In 1972, British paratroopers stationed in Northern Ireland, opened fired on the Civil Rights marchers, murdering 14 civilians. Images of carnage that occurred that day in Derry on January 30, ‘72, were flashed around world, highlighting the apartheid system that existed in the north. Not only that, it was a major catalyst for IRA recruitment, as many despaired at peaceful tools like protests and politics being crushed by the unionists, British military and the RUC. Its long shadow has never gone away, but the recent ruling in Derry has decreed that one of the paratroopers stand trial for murder. Whether you see this as a beginning or an end – it’s sad, disillusioning and in many ways disgusting to think that it has ‘only’ taken 47 years to get this far.
Historian, Dominic Carol who has featured in this article before, came to mind. As part of our ‘History of Protest Songs’ series, we created an episode based on Irish music protest songs, which of course feature U2’s bloody Sunday. [I think there may be some readers of this article yet to check out the History of protest songs series. It well worth hearing, especially if you are a lover of music and history. You’ll find it in the listen back section on line on westcorkfm.ie or atlanticradio.ie]
We start the episode looking at the significance and, meaning of U2’s Bloody Sunday. Dominic feels it carries a message of ‘plague on both houses’ mentality rather than an all-out condemnation of the events of the day. Perhaps Bono was protesting more against violence than the politics. He sings, ‘I can’t believe the news today…how long, how long must we sing this song?’ Bono famously sang the song in concert in 1987, on the same day of the Enniskillen IRA bombings which was one of the saddest day of the troubles. One policeman and eleven civilians across the religious divide were blown up at a First World War public memorial service in the town square.
There is no doubting the sentiment of the next song on our playlist that day. We examined the lyrics and emotion of the Wolfe Tones ‘Men behind the wire’. It was written in protest to internment in the North – arrest for a period without trial or due process – a dangerous power wielded by the British government. The Wolf Tones bleat out the words, ‘Not for them a jury, being Irish meant they’re guilty’, with a catchy chorus and hook, ‘Armed tanks and armed guns came to take away our sons’. It became a number one hit in Ireland in 1972, a week before bloody Sunday. Dominic tells us that by 1975, 2000 men had been interned, 90 percent from the nationalist community.
Christy Moore, synonymous with great folk and traditional ballads, actually wrote protest songs too. In 1977, he had an album, which featured songs about the H-block prison in the North. However, Dominic uncovers a song, ‘The middle of the Island’, which protested against how society turned its back on young girls, pregnant out of wedlock. The haunting opening lines, ‘everybody knew, nobody said’ will haunt many of us who lived in that era. It was based on Anne Lovett who had to conceal her pregnancy, and dies giving birth alone in a grotto, away from judging eyes. Her baby died too. Of course in 2019, we are all braver at taking stances and having pot shots at fallen institutions, but for Moore to do it 30 years ago, at a time when Irish society was still struggling with its obsession with sin, guilt and Catholic morals, makes it all the more powerful. We also look at a more modern protest song, which challenges religion – Hozier’s, ‘Take me to church’. A voice of a new generation, Hozier’s song is many ways a lament of a feeling of detachment and mistrust of the church. ‘I tell you my sins so you can sharpen your knife’. Even more powerful was the video that accompanied it, which portrayed the savagery of a group of young people when they discover two men in their community are homosexual lovers. Dominic feels the song is an expression of how there is a generation who see religion as an oppressive force rather than a positive one. Seeing that we were examining protest songs, it’s fair to say, we are looking at songs that tend to capture people’s disillusionment of events rather than a celebration. And naturally, people will have a difference of opinion, but ultimately what the show is about, is how music can be used as a tool to protest and rage against burning issues of the time.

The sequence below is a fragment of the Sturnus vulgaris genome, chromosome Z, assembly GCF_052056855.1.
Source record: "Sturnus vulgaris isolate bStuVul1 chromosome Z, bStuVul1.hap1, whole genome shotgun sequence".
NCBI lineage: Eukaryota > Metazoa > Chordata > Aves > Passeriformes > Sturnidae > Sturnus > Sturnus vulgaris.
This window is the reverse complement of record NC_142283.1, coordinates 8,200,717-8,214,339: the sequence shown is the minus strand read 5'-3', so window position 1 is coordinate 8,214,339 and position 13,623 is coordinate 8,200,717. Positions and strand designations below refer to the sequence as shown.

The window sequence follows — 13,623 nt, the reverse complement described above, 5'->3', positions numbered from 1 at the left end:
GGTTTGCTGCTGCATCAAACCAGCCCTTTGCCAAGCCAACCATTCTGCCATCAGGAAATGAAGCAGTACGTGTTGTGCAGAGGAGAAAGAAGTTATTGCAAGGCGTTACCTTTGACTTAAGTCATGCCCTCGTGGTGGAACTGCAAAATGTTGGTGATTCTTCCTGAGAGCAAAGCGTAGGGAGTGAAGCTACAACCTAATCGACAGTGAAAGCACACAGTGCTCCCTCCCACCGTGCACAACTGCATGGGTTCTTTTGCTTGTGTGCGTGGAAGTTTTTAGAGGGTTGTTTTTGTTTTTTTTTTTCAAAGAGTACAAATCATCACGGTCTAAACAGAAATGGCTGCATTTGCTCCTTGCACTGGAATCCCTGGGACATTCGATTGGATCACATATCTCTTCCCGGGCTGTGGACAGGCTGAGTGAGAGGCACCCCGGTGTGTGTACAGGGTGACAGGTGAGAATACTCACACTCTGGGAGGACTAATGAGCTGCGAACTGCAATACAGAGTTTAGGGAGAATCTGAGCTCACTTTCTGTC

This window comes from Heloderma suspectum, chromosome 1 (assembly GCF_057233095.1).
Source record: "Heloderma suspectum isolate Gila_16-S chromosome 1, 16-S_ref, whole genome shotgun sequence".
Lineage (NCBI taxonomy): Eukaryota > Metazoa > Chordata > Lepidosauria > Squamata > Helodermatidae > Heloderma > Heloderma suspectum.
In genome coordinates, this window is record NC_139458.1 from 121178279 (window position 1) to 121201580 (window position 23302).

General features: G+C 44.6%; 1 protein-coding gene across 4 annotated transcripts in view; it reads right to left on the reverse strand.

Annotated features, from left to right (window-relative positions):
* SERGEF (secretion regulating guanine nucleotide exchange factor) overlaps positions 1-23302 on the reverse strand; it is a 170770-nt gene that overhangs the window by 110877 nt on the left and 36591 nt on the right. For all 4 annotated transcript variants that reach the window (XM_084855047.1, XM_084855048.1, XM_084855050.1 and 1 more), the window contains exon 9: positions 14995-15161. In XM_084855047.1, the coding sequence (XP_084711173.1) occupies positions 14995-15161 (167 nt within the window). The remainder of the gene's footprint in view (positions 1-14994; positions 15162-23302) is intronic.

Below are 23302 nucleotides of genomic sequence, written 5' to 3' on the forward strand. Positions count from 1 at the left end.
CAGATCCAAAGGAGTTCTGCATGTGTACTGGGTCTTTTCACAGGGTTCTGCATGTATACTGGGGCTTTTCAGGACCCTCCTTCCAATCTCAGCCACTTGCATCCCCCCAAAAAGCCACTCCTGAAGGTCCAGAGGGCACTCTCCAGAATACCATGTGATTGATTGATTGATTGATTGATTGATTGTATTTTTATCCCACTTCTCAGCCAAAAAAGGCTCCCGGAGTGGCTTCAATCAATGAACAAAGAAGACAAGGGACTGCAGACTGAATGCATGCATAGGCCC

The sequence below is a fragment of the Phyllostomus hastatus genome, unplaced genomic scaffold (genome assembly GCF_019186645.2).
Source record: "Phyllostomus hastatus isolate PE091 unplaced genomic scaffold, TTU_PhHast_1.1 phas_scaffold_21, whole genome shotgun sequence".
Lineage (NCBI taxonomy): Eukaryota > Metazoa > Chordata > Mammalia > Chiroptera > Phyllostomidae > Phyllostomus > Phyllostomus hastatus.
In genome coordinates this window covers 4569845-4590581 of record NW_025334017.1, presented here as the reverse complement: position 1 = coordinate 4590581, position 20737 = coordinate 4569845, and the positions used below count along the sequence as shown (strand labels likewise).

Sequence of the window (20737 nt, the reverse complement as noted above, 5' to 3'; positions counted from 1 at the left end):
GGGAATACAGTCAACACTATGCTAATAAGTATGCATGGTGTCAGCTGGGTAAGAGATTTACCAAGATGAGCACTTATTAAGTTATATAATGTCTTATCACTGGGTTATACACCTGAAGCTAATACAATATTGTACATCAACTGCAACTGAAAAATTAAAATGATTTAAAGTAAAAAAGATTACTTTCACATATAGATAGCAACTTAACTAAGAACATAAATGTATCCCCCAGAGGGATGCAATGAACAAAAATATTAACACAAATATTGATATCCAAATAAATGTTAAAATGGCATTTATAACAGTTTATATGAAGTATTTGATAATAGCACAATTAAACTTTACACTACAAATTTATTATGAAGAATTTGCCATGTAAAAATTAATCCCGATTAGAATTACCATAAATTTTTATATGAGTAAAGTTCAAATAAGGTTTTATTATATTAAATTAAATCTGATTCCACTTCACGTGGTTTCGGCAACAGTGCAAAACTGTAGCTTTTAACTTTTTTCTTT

So no better place to end it with a little known band called ‘The Rolling Tav Revenue’, who wrote a fun and poignant song about the privatisation of water in Ireland. You can find them on YouTube. ‘Enda Kenny not a penny we won’t pay at all…Irish water’s not for sale’ roars out from a kitchen full to the brim of musicians. It has the feel of a jam session in a college house but the lyrics are powerful, highlighting the most controversial issues in recent history. ‘A million people out in the street all marching to the same beat…we will strike we will fight, Irish water is a human right.’ I think those lads have said it all. The series has also examined protest songs of the American civil rights, campaign, Vietnam War, and apartheid in South Africa. Hope you can listen back to this episode and the other episodes on www.westcorkfm.ie [or www.atlanticradio.ie – listen back]